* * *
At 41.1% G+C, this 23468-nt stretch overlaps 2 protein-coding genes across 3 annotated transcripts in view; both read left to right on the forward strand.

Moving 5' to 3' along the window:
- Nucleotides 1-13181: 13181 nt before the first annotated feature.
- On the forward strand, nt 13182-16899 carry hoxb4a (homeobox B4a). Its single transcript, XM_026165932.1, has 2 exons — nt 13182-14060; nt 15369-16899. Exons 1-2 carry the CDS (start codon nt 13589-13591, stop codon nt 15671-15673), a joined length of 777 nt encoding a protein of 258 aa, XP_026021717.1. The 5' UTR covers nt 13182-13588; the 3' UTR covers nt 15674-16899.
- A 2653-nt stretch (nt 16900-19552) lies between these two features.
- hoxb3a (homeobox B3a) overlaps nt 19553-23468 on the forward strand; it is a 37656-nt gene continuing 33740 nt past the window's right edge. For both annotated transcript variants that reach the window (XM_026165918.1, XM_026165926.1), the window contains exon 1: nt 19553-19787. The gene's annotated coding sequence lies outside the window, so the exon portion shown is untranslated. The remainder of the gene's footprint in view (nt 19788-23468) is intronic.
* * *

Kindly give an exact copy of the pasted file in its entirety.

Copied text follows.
At 41.1% G+C, this 23468-nt stretch overlaps 2 protein-coding genes across 3 annotated transcripts in view; both read left to right on the forward strand.

Moving 5' to 3' along the window:
- Nucleotides 1-13181: 13181 nt before the first annotated feature.
- On the forward strand, nt 13182-16899 carry hoxb4a (homeobox B4a). Its single transcript, XM_026165932.1, has 2 exons — nt 13182-14060; nt 15369-16899. Exons 1-2 carry the CDS (start codon nt 13589-13591, stop codon nt 15671-15673), a joined length of 777 nt encoding a protein of 258 aa, XP_026021717.1. The 5' UTR covers nt 13182-13588; the 3' UTR covers nt 15674-16899.
- A 2653-nt stretch (nt 16900-19552) lies between these two features.
- hoxb3a (homeobox B3a) overlaps nt 19553-23468 on the forward strand; it is a 37656-nt gene continuing 33740 nt past the window's right edge. For both annotated transcript variants that reach the window (XM_026165918.1, XM_026165926.1), the window contains exon 1: nt 19553-19787. The gene's annotated coding sequence lies outside the window, so the exon portion shown is untranslated. The remainder of the gene's footprint in view (nt 19788-23468) is intronic.